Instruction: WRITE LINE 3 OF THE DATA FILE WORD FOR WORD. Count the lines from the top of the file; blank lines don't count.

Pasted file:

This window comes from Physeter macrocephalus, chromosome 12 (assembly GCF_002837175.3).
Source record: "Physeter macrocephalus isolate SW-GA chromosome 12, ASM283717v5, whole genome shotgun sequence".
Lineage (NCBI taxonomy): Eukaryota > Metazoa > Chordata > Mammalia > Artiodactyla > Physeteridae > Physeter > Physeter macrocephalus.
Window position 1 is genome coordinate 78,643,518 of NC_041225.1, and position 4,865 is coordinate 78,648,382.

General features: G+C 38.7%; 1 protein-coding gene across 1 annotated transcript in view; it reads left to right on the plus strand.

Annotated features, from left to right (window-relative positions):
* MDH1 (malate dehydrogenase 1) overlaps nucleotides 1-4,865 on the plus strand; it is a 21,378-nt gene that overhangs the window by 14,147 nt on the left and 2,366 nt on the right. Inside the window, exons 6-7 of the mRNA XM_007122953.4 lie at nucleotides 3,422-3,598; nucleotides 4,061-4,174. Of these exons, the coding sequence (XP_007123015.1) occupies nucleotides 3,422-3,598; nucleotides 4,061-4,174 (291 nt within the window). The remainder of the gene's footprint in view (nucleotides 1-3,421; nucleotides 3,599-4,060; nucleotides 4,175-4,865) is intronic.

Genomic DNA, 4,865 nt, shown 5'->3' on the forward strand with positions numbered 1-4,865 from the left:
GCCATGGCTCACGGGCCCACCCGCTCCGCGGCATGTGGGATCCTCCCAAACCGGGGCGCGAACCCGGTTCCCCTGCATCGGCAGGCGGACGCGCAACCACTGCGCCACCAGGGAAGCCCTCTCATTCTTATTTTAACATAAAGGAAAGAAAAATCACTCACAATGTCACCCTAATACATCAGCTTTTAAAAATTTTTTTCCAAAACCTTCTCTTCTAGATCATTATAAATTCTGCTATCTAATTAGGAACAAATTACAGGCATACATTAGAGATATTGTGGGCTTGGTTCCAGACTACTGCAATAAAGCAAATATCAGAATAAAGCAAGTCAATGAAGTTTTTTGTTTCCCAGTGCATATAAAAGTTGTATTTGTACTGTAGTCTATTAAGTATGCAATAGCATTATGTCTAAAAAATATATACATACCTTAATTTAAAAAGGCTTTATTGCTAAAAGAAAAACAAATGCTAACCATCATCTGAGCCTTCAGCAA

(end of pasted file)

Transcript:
Lineage (NCBI taxonomy): Eukaryota > Metazoa > Chordata > Mammalia > Artiodactyla > Physeteridae > Physeter > Physeter macrocephalus.